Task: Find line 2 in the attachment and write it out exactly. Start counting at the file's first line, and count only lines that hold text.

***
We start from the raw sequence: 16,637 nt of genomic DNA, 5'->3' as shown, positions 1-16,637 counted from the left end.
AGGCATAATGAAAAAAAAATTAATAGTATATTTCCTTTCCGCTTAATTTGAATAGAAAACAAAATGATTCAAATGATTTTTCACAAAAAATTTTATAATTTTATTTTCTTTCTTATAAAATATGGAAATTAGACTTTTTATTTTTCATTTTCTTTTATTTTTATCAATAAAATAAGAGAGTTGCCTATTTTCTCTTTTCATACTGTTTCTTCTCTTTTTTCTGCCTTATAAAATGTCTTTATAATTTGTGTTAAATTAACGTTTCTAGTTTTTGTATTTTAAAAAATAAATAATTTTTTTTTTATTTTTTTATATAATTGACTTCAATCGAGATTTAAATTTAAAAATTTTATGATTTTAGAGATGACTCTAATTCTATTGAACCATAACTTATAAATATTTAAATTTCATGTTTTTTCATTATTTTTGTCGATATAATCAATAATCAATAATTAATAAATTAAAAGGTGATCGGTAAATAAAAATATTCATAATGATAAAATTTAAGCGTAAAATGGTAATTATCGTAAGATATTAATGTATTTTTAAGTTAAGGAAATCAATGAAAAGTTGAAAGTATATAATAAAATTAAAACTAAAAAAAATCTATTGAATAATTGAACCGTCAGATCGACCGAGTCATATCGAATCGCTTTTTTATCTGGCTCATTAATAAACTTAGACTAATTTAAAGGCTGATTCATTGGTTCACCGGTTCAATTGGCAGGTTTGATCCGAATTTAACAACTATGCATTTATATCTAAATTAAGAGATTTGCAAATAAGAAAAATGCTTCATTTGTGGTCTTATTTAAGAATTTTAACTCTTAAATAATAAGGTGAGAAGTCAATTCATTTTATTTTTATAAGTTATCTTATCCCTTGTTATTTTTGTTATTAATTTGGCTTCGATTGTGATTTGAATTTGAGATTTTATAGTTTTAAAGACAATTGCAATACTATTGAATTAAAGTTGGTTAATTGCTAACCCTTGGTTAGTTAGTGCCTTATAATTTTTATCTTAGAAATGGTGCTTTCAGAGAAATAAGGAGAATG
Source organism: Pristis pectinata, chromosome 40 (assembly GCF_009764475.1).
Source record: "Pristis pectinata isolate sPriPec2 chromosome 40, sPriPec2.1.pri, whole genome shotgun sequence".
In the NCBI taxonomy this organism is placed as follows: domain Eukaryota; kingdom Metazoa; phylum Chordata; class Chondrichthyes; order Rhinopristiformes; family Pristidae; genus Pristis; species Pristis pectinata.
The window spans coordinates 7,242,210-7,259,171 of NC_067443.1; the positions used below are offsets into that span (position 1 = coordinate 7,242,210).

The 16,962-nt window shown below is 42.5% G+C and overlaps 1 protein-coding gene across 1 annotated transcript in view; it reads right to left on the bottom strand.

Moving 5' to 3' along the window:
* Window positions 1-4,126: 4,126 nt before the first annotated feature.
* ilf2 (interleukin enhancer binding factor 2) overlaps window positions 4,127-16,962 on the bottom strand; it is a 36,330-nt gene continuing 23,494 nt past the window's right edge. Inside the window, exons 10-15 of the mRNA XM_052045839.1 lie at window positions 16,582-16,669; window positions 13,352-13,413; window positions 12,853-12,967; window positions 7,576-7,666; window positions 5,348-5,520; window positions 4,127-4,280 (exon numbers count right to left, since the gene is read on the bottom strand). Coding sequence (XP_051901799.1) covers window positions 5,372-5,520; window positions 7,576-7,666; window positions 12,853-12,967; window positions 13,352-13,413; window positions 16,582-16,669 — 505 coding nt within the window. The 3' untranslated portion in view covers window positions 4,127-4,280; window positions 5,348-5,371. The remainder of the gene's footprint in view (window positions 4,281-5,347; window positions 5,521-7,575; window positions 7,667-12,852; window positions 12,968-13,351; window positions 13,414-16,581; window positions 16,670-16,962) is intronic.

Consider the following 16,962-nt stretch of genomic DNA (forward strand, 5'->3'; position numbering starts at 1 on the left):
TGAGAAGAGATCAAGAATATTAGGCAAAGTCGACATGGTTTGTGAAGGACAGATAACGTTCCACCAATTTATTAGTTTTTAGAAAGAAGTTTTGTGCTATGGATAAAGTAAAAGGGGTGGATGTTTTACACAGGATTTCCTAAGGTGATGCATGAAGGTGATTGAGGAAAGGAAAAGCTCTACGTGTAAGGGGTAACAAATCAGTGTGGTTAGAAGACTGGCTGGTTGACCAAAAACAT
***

AGGCATAATGAAAAAAAAATTAATAGTATATTTCCTTTCCGCTTAATTTGAATAGAAAACAAAATGATTCAAATGATTTTTCACAAAAAATTTTATAATTTTATTTTCTTTCTTATAAAATATGGAAATTAGACTTTTTATTTTTCATTTTCTTTTATTTTTATCAATAAAATAAGAGAGTTGCCTATTTTCTCTTTTCATACTGTTTCTTCTCTTTTTTCTGCCTTATAAAATGTCTTTATAATTTGTGTTAAATTAACGTTTCTAGTTTTTGTATTTTAAAAAATAAATAATTTTTTTTTTATTTTTTTATATAATTGACTTCAATCGAGATTTAAATTTAAAAATTTTATGATTTTAGAGATGACTCTAATTCTATTGAACCATAACTTATAAATATTTAAATTTCATGTTTTTTCATTATTTTTGTCGATATAATCAATAATCAATAATTAATAAATTAAAAGGTGATCGGTAAATAAAAATATTCATAATGATAAAATTTAAGCGTAAAATGGTAATTATCGTAAGATATTAATGTATTTTTAAGTTAAGGAAATCAATGAAAAGTTGAAAGTATATAATAAAATTAAAACTAAAAAAAATCTATTGAATAATTGAACCGTCAGATCGACCGAGTCATATCGAATCGCTTTTTTATCTGGCTCATTAATAAACTTAGACTAATTTAAAGGCTGATTCATTGGTTCACCGGTTCAATTGGCAGGTTTGATCCGAATTTAACAACTATGCATTTATATCTAAATTAAGAGATTTGCAAATAAGAAAAATGCTTCATTTGTGGTCTTATTTAAGAATTTTAACTCTTAAATAATAAGGTGAGAAGTCAATTCATTTTATTTTTATAAGTTATCTTATCCCTTGTTATTTTTGTTATTAATTTGGCTTCGATTGTGATTTGAATTTGAGATTTTATAGTTTTAAAGACAATTGCAATACTATTGAATTAAAGTTGGTTAATTGCTAACCCTTGGTTAGTTAGTGCCTTATAATTTTTATCTTAGAAATGGTGCTTTCAGAGAAATAAGGAGAATG